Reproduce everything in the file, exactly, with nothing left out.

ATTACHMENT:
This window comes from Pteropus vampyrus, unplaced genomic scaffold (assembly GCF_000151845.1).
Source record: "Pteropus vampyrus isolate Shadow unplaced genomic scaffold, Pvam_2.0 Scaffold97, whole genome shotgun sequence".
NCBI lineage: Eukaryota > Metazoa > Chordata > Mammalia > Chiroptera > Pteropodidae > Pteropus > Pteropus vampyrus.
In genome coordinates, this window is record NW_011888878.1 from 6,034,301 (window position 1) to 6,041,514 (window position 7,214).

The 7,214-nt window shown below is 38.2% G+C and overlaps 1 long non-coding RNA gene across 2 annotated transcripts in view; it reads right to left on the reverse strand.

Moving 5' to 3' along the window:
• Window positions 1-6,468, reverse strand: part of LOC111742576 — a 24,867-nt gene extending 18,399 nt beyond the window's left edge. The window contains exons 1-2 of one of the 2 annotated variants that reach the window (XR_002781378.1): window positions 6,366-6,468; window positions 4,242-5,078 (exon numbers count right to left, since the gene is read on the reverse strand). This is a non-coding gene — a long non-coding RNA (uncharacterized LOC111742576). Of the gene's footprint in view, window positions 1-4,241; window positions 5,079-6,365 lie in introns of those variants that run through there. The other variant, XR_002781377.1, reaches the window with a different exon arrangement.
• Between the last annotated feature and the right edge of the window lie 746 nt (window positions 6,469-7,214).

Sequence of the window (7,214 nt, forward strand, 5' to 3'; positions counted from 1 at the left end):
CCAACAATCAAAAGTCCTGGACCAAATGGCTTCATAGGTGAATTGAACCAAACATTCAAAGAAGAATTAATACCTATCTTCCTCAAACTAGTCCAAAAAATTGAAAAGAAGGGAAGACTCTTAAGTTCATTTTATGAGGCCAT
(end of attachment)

This window comes from Pteropus vampyrus, unplaced genomic scaffold (assembly GCF_000151845.1).
Source record: "Pteropus vampyrus isolate Shadow unplaced genomic scaffold, Pvam_2.0 Scaffold97, whole genome shotgun sequence".
NCBI lineage: Eukaryota > Metazoa > Chordata > Mammalia > Chiroptera > Pteropodidae > Pteropus > Pteropus vampyrus.
In genome coordinates, this window is record NW_011888878.1 from 6,034,301 (window position 1) to 6,041,514 (window position 7,214).

The 7,214-nt window shown below is 38.2% G+C and overlaps 1 long non-coding RNA gene across 2 annotated transcripts in view; it reads right to left on the reverse strand.

Moving 5' to 3' along the window:
• Window positions 1-6,468, reverse strand: part of LOC111742576 — a 24,867-nt gene extending 18,399 nt beyond the window's left edge. The window contains exons 1-2 of one of the 2 annotated variants that reach the window (XR_002781378.1): window positions 6,366-6,468; window positions 4,242-5,078 (exon numbers count right to left, since the gene is read on the reverse strand). This is a non-coding gene — a long non-coding RNA (uncharacterized LOC111742576). Of the gene's footprint in view, window positions 1-4,241; window positions 5,079-6,365 lie in introns of those variants that run through there. The other variant, XR_002781377.1, reaches the window with a different exon arrangement.
• Between the last annotated feature and the right edge of the window lie 746 nt (window positions 6,469-7,214).

Sequence of the window (7,214 nt, forward strand, 5' to 3'; positions counted from 1 at the left end):
CCAACAATCAAAAGTCCTGGACCAAATGGCTTCATAGGTGAATTGAACCAAACATTCAAAGAAGAATTAATACCTATCTTCCTCAAACTAGTCCAAAAAATTGAAAAGAAGGGAAGACTCTTAAGTTCATTTTATGAGGCCAT